|Nov 29, 2017 @ 10:20 AM |
NASA Will Stare At The Sun For Climate Science - And SpaceX Is Helping
Marshall Shepherd , Contributor
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Recent data continues to suggest that 2017 is on track to be the third warmest year since record-keeping began (even without an El Nino, which can often boost global temperature averages). One of the most enduring zombie theories (a theory that has long been refuted by the science but lives on in social media, blogs, and opinion editorials) is that recent changes in climate are just related to the Sun. On December 4th, NASA and SpaceX will be sending a new instrument, the Total and Spectral Solar Irradiance Sensor (TSIS-1), to the International Space Station (ISS) to continue forty years of solar monitoring with the intent of understanding the Sun's activity and impacts on Earth's climate.
Our weather and climate system's initial power supply comes from the Sun, but once it reaches our atmosphere, there is a complex web of interactions involving reflection, absorption, and emission of energy by greenhouse gases, clouds, aerosol particles, and the land surface. For example, Mount Agung has been erupting in Bali over the past week, and it is possible that volcanic sulfate material lofted into the stratosphere will block some of the Sun's energy and temporarily cool the planet. The daily, weekly, and monthly input of energy from the Sun is important for weather processes, ocean currents, and climate. Without the Sun, we could not live on the planet.
The "so-called Greenhouse Effect" provides the balance that we need to live comfortably on the planet. As Colorado State University climate scientist Dr. Scott Denning often says,
We know the Greenhouse Effect exists because we survive night every day Denning's point is that absorption and emission processes associated with clouds and gases in the atmosphere make the Earth's temperature range habitable (not too cold).
Earth's Greenhouse Effect
In a NASA press release this week, Peter Pilewskie, TSIS-1 lead scientist at the Laboratory for Atmospheric Physics (LASP) in Boulder, Colorado said,
You can look at the Earth and Sun connection as a simple energy balance. If you have more energy absorbed by the Earth than leaving it, its temperature increases and vice versa Unfortunately, it is not quite that simple and that is pretty typical of nature, right? The Sun's output varies on an 11-year cycle (one solar cycle). The Sun cycles between a relatively quiet period and solar maximum (see diagram below). During solar minimum, the Sun has fewer sunspots, which have been correlated with increased solar activity. NASA points out that,
Over the course of one solar cycle (one 11-year period), the Sun’s emitted energy varies on average at about 0.1 percent. That may not sound like a lot, but the Sun emits a large amount of energy – 1,361 watts per square meter. Even fluctuations at just a tenth of a percent can affect Earth.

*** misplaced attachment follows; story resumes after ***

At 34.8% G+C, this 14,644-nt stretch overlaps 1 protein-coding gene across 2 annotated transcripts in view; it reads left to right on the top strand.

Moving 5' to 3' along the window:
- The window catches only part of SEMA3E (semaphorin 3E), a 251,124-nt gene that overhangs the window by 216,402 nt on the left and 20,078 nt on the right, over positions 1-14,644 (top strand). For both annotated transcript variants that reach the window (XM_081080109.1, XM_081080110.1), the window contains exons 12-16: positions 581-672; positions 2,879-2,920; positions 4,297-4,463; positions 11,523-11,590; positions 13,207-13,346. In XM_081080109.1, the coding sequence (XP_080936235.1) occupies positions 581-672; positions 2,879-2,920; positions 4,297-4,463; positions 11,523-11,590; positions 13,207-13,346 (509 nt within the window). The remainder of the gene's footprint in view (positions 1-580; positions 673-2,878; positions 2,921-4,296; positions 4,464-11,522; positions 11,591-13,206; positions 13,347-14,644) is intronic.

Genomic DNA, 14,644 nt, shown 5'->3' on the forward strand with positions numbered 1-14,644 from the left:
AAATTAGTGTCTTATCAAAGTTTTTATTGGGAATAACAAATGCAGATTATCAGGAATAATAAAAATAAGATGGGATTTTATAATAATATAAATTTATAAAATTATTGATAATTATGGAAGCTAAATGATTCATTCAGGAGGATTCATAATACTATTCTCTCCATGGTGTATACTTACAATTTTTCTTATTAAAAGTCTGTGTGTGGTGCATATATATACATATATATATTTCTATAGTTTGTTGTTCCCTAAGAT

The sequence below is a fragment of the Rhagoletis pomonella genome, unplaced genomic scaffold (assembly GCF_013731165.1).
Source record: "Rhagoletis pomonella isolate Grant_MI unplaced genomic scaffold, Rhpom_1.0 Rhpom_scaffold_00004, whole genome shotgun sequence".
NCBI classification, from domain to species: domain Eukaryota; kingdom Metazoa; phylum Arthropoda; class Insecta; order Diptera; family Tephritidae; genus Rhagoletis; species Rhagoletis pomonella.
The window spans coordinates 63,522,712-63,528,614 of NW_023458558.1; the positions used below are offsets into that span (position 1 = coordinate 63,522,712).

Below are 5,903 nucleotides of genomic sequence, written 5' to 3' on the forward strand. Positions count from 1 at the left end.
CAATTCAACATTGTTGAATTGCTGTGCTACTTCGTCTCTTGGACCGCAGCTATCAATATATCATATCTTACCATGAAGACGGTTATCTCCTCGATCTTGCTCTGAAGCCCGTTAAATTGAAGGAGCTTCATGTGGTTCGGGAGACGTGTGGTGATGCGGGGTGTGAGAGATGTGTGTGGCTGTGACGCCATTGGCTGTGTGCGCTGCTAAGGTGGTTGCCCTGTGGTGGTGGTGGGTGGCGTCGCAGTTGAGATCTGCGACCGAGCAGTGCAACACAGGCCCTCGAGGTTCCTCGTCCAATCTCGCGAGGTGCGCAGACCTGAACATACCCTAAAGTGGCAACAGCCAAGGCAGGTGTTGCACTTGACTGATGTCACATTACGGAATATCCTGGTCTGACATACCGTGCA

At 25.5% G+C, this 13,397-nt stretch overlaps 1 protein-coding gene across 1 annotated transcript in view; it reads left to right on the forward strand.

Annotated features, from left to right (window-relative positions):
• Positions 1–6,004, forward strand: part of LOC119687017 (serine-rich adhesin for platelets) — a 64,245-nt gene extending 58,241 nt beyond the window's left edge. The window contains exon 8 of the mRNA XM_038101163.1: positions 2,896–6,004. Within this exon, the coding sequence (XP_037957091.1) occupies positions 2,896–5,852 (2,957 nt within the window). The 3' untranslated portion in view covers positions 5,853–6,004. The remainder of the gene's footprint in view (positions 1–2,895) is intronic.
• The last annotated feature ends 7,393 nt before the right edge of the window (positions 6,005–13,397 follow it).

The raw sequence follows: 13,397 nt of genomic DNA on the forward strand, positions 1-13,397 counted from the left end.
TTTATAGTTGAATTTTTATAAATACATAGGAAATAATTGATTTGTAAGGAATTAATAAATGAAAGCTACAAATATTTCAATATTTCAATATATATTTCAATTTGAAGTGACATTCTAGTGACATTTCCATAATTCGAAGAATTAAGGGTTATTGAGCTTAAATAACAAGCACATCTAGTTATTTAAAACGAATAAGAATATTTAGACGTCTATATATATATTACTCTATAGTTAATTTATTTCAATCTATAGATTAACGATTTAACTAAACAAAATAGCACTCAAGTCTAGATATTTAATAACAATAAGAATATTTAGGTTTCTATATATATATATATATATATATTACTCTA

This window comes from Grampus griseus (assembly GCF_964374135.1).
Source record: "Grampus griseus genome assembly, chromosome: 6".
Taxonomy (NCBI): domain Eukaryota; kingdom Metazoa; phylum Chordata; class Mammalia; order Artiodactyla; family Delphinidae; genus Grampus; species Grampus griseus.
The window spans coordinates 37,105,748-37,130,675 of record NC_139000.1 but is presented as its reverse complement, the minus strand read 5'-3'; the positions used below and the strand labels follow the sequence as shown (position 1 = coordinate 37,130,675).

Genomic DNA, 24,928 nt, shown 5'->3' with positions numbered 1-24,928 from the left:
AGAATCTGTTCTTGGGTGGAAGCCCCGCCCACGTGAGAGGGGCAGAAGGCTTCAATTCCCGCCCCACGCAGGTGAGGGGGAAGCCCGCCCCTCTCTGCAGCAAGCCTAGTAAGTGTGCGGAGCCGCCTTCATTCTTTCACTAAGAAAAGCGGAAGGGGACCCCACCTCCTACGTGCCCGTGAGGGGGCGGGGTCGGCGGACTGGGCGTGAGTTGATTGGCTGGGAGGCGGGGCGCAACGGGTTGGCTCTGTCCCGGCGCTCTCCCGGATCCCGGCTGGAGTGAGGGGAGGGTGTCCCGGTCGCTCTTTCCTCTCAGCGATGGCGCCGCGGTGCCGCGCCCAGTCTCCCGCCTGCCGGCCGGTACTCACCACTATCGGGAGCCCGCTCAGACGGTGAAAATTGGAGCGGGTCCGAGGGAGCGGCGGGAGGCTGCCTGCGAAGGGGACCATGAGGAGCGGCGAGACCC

A composite of Total Solar Irradiance as measured by NASA satellites over the past 40 years.
One of the key roles of TSIS-1 will be to monitor the decade to decade variability in solar cycles. The last solar minimum (2008 to 2009 was a particularly quiet period, according to NASA, and the next minimum is expected within the next three years. TSIS-1 will be positioned to monitor it.
TSIS-1 has two instruments, the Total Irradiance Monitor and the Spectral Irradiance Monitor. These instruments detect energy coming from the Sun as visible, infrared (heat), and ultraviolet portions of light. Understanding variability in ultraviolet (UV) radiation is important for understanding the health of the ozone layer. The ozone layer is the planet's version of a UV sponge or sunscreen.
Understanding variations in the Sun's energy is also important in evaluating natural and anthropogenic impacts on climate change. Remember, climate change should not be framed as "either/or" but "and." The chart below is very important because it provides the relative roles of factors that influence warming and cooling in the climate system. A proper understanding of this graphic really helps to convey the relative roles of the sun, greenhouse gases, and other forcing. Satellites like TSIS-1 will continue to help refine such charts and the uncertainty in them.
Climate forcing (from the IPCC)
Dr. Marshall Shepherd, Dir., Atmospheric Sciences Program/GA Athletic Assoc. Distinguished Professor (Univ of Georgia), Host, Weather Channel's Sunday Talk Show, Weather (Wx) Geeks, 2013 AMS President